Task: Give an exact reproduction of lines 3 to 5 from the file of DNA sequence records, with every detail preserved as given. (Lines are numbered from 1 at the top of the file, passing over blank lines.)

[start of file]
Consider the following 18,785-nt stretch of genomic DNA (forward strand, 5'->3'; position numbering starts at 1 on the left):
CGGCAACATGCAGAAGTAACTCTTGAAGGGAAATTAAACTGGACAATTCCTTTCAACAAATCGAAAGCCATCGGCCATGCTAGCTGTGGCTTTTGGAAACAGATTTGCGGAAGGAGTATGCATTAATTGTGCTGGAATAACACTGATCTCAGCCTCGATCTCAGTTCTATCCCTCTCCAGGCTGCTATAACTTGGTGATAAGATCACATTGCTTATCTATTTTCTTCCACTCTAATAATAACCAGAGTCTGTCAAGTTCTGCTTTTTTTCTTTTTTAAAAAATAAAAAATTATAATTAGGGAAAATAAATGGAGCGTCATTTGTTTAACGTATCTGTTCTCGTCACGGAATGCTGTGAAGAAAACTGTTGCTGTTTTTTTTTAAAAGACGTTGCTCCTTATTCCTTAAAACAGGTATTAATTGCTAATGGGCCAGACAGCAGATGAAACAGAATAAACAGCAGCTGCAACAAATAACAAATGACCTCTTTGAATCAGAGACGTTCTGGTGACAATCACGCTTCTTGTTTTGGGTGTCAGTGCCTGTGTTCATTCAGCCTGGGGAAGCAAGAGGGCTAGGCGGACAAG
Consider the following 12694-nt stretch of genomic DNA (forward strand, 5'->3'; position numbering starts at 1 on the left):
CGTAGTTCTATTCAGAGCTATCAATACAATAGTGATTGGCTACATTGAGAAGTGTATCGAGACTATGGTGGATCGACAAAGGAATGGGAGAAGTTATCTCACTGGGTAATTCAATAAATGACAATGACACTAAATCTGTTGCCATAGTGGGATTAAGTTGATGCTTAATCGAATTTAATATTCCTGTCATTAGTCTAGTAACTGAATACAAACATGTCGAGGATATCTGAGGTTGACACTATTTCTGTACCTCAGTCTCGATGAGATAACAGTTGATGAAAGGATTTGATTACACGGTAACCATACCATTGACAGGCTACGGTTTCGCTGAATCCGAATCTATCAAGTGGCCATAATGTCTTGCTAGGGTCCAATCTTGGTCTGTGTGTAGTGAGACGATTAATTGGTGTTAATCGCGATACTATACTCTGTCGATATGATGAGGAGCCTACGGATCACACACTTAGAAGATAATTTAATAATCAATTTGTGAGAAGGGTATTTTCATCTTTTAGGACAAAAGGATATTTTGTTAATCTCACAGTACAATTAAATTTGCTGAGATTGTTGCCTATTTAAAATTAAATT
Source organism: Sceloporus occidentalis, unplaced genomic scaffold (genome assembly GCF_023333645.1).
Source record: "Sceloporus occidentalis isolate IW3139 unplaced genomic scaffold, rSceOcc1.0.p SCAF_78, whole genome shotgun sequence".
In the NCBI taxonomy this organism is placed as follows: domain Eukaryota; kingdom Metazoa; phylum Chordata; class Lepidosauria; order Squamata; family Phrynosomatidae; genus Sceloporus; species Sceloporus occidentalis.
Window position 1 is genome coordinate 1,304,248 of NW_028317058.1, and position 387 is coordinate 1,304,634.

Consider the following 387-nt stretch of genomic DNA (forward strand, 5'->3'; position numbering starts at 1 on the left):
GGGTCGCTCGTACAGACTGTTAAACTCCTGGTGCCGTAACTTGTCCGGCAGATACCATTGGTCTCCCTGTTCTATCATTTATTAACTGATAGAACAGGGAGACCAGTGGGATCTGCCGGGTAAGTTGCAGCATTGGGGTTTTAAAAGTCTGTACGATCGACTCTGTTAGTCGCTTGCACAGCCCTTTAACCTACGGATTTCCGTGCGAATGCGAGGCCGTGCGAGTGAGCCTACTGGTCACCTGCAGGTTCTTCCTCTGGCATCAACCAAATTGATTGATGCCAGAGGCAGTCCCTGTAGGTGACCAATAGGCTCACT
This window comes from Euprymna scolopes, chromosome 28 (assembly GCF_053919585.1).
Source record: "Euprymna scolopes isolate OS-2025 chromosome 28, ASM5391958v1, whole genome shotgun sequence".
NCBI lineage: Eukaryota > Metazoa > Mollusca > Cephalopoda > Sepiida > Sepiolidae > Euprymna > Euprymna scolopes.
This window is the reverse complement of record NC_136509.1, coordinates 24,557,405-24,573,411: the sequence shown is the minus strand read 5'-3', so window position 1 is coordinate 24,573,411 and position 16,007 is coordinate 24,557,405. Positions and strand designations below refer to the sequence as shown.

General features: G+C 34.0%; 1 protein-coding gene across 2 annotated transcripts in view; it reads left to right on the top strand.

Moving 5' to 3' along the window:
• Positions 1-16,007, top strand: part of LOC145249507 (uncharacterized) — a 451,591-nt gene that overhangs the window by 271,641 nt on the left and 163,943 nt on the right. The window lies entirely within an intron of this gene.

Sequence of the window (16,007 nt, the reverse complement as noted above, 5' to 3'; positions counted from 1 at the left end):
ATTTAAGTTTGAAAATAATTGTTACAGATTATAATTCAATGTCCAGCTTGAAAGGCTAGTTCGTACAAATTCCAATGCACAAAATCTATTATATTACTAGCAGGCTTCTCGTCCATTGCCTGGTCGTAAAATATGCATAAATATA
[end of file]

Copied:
Consider the following 12694-nt stretch of genomic DNA (forward strand, 5'->3'; position numbering starts at 1 on the left):
CGTAGTTCTATTCAGAGCTATCAATACAATAGTGATTGGCTACATTGAGAAGTGTATCGAGACTATGGTGGATCGACAAAGGAATGGGAGAAGTTATCTCACTGGGTAATTCAATAAATGACAATGACACTAAATCTGTTGCCATAGTGGGATTAAGTTGATGCTTAATCGAATTTAATATTCCTGTCATTAGTCTAGTAACTGAATACAAACATGTCGAGGATATCTGAGGTTGACACTATTTCTGTACCTCAGTCTCGATGAGATAACAGTTGATGAAAGGATTTGATTACACGGTAACCATACCATTGACAGGCTACGGTTTCGCTGAATCCGAATCTATCAAGTGGCCATAATGTCTTGCTAGGGTCCAATCTTGGTCTGTGTGTAGTGAGACGATTAATTGGTGTTAATCGCGATACTATACTCTGTCGATATGATGAGGAGCCTACGGATCACACACTTAGAAGATAATTTAATAATCAATTTGTGAGAAGGGTATTTTCATCTTTTAGGACAAAAGGATATTTTGTTAATCTCACAGTACAATTAAATTTGCTGAGATTGTTGCCTATTTAAAATTAAATT
Source organism: Sceloporus occidentalis, unplaced genomic scaffold (genome assembly GCF_023333645.1).